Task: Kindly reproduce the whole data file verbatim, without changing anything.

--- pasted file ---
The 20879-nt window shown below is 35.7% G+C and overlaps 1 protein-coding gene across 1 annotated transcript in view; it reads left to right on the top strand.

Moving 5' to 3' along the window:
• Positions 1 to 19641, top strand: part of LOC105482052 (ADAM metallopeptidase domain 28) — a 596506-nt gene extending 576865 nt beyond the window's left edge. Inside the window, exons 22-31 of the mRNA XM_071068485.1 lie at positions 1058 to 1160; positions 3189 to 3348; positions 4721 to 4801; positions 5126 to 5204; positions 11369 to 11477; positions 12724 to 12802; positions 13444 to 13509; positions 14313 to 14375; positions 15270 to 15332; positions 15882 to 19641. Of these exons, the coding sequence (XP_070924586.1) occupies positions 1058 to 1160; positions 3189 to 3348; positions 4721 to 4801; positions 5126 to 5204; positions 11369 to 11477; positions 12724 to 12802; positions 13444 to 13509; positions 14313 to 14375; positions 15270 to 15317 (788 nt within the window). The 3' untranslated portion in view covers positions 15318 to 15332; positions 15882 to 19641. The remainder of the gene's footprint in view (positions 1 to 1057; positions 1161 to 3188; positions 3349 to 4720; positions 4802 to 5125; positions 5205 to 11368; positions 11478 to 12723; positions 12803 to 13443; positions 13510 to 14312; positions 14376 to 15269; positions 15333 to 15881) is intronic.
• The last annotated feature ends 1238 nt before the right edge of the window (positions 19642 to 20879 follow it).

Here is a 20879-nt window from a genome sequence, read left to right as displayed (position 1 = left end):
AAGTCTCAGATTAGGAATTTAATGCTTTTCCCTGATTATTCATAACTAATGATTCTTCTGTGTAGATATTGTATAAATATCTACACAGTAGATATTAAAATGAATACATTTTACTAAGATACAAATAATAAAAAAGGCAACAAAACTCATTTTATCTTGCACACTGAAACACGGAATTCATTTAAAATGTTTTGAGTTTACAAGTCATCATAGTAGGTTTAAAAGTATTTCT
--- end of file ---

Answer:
The 20879-nt window shown below is 35.7% G+C and overlaps 1 protein-coding gene across 1 annotated transcript in view; it reads left to right on the top strand.

Moving 5' to 3' along the window:
• Positions 1 to 19641, top strand: part of LOC105482052 (ADAM metallopeptidase domain 28) — a 596506-nt gene extending 576865 nt beyond the window's left edge. Inside the window, exons 22-31 of the mRNA XM_071068485.1 lie at positions 1058 to 1160; positions 3189 to 3348; positions 4721 to 4801; positions 5126 to 5204; positions 11369 to 11477; positions 12724 to 12802; positions 13444 to 13509; positions 14313 to 14375; positions 15270 to 15332; positions 15882 to 19641. Of these exons, the coding sequence (XP_070924586.1) occupies positions 1058 to 1160; positions 3189 to 3348; positions 4721 to 4801; positions 5126 to 5204; positions 11369 to 11477; positions 12724 to 12802; positions 13444 to 13509; positions 14313 to 14375; positions 15270 to 15317 (788 nt within the window). The 3' untranslated portion in view covers positions 15318 to 15332; positions 15882 to 19641. The remainder of the gene's footprint in view (positions 1 to 1057; positions 1161 to 3188; positions 3349 to 4720; positions 4802 to 5125; positions 5205 to 11368; positions 11478 to 12723; positions 12803 to 13443; positions 13510 to 14312; positions 14376 to 15269; positions 15333 to 15881) is intronic.
• The last annotated feature ends 1238 nt before the right edge of the window (positions 19642 to 20879 follow it).

Here is a 20879-nt window from a genome sequence, read left to right as displayed (position 1 = left end):
AAGTCTCAGATTAGGAATTTAATGCTTTTCCCTGATTATTCATAACTAATGATTCTTCTGTGTAGATATTGTATAAATATCTACACAGTAGATATTAAAATGAATACATTTTACTAAGATACAAATAATAAAAAAGGCAACAAAACTCATTTTATCTTGCACACTGAAACACGGAATTCATTTAAAATGTTTTGAGTTTACAAGTCATCATAGTAGGTTTAAAAGTATTTCT